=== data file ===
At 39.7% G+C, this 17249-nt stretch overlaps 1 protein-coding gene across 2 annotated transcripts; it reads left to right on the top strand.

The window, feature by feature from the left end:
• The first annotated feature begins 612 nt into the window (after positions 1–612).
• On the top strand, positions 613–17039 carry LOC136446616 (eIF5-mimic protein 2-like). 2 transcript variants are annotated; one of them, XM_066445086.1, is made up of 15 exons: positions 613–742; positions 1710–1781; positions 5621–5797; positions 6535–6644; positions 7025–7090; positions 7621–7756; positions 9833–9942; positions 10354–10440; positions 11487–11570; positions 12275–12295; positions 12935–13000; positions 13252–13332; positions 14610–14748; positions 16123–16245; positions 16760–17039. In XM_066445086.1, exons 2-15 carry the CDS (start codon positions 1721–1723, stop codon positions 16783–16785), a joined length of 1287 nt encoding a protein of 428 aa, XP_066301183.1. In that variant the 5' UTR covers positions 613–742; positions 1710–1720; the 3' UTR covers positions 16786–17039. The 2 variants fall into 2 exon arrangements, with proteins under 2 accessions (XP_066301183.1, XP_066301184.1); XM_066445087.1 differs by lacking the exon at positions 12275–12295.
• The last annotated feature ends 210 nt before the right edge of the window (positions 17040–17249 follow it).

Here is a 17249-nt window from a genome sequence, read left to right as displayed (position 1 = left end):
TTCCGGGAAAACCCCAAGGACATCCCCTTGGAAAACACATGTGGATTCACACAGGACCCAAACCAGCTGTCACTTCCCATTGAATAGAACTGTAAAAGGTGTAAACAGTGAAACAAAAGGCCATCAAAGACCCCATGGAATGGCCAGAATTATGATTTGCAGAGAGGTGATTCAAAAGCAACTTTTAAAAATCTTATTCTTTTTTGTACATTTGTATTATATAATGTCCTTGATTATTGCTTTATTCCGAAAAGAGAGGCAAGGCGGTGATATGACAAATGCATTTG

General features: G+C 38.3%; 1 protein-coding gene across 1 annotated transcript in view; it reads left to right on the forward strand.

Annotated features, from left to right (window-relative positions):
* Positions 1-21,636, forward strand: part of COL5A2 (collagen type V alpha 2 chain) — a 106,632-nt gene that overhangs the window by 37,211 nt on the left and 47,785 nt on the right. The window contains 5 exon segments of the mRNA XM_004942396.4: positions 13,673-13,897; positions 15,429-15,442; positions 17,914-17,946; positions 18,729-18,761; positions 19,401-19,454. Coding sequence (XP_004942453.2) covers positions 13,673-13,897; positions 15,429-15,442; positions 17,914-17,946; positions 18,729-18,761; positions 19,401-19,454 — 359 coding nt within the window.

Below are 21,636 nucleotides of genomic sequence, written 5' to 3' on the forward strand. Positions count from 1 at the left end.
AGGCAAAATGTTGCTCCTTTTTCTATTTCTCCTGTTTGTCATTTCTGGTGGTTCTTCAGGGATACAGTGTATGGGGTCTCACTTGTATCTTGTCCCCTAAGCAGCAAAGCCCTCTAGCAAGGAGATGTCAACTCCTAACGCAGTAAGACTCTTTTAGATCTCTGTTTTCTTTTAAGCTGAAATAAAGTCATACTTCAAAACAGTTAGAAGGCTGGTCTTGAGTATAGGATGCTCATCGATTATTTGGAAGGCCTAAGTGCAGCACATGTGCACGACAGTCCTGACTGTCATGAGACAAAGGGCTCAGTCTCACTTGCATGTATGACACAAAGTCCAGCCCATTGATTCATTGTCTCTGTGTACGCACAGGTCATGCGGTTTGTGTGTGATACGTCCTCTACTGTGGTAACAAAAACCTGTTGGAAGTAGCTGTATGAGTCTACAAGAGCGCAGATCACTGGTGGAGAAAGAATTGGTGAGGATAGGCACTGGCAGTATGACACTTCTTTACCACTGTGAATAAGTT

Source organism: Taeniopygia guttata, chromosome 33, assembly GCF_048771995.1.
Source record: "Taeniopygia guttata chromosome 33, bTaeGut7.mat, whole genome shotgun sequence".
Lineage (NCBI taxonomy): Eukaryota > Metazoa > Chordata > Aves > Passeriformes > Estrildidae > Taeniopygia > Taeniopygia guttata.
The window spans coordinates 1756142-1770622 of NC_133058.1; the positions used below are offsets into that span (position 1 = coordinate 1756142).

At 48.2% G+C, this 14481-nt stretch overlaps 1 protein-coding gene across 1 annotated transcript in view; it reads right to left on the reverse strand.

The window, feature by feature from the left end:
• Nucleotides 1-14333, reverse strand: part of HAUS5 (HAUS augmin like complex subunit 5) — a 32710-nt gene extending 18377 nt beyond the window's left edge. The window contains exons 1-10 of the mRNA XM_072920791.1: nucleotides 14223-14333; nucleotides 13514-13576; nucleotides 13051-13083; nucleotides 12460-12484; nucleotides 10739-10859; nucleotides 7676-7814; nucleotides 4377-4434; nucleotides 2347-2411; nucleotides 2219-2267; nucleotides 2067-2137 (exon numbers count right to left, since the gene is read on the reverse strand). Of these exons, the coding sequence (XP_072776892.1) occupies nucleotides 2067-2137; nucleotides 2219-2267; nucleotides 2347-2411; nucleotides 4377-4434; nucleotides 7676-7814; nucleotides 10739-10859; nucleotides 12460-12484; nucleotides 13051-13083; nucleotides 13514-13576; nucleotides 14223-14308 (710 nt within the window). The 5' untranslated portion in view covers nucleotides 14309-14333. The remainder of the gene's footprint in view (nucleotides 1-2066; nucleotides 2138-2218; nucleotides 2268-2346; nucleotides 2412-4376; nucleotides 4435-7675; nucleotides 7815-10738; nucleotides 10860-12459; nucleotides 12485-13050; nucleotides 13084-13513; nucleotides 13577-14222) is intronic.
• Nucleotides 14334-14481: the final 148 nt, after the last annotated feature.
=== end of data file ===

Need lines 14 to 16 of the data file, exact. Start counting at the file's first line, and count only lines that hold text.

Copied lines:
Source record: "Taeniopygia guttata chromosome 33, bTaeGut7.mat, whole genome shotgun sequence".
Lineage (NCBI taxonomy): Eukaryota > Metazoa > Chordata > Aves > Passeriformes > Estrildidae > Taeniopygia > Taeniopygia guttata.
The window spans coordinates 1756142-1770622 of NC_133058.1; the positions used below are offsets into that span (position 1 = coordinate 1756142).